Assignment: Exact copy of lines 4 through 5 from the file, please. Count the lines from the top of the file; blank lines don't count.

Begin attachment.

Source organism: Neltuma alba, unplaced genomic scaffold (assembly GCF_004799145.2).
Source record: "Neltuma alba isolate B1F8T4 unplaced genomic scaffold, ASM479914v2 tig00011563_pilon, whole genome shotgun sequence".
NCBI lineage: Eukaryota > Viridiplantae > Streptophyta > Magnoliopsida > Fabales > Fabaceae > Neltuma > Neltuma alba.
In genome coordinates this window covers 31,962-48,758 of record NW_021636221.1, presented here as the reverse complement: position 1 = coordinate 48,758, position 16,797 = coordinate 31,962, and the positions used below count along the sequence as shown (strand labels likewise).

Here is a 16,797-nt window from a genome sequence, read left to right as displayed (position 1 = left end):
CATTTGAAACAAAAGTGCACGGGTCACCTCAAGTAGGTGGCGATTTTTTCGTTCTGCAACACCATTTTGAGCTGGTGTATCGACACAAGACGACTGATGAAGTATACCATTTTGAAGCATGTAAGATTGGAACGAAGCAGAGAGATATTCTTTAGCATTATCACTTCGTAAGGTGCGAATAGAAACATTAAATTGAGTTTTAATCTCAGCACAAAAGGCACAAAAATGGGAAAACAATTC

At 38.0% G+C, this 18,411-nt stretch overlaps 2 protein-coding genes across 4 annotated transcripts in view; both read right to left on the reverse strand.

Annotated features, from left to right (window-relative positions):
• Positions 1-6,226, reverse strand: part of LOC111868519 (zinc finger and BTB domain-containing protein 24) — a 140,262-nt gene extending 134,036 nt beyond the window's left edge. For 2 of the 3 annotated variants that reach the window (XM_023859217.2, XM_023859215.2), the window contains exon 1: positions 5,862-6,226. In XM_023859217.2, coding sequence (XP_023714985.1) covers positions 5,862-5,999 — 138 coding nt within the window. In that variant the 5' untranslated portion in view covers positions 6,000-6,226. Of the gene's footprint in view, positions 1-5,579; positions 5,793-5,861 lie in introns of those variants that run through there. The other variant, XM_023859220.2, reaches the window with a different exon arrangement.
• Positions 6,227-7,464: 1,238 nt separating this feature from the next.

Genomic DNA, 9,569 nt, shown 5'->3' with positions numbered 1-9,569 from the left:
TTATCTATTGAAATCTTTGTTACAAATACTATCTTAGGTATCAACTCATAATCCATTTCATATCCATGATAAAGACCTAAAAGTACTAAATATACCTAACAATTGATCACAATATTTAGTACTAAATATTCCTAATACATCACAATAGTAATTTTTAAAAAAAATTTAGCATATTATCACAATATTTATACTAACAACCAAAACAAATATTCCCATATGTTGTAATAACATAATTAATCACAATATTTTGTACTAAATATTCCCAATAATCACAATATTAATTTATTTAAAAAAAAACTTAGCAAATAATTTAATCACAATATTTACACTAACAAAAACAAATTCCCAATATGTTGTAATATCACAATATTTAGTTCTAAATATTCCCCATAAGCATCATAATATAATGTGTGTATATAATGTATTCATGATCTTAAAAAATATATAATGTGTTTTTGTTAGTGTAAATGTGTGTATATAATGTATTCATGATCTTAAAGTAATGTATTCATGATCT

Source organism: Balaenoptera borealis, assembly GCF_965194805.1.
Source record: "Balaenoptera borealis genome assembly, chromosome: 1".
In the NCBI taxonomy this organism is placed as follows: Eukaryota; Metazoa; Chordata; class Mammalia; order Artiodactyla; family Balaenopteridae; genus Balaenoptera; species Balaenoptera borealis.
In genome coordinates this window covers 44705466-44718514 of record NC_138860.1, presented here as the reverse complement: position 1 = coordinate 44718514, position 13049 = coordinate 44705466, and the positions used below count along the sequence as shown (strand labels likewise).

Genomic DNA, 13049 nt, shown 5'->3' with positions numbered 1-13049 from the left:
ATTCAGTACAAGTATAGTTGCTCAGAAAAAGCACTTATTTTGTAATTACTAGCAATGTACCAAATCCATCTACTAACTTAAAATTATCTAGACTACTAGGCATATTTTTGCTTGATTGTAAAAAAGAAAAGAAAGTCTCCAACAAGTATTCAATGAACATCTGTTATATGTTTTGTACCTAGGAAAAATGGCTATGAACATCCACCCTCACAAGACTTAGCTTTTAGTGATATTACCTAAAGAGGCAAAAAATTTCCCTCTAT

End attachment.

In genome coordinates this window covers 31,962-48,758 of record NW_021636221.1, presented here as the reverse complement: position 1 = coordinate 48,758, position 16,797 = coordinate 31,962, and the positions used below count along the sequence as shown (strand labels likewise).

Here is a 16,797-nt window from a genome sequence, read left to right as displayed (position 1 = left end):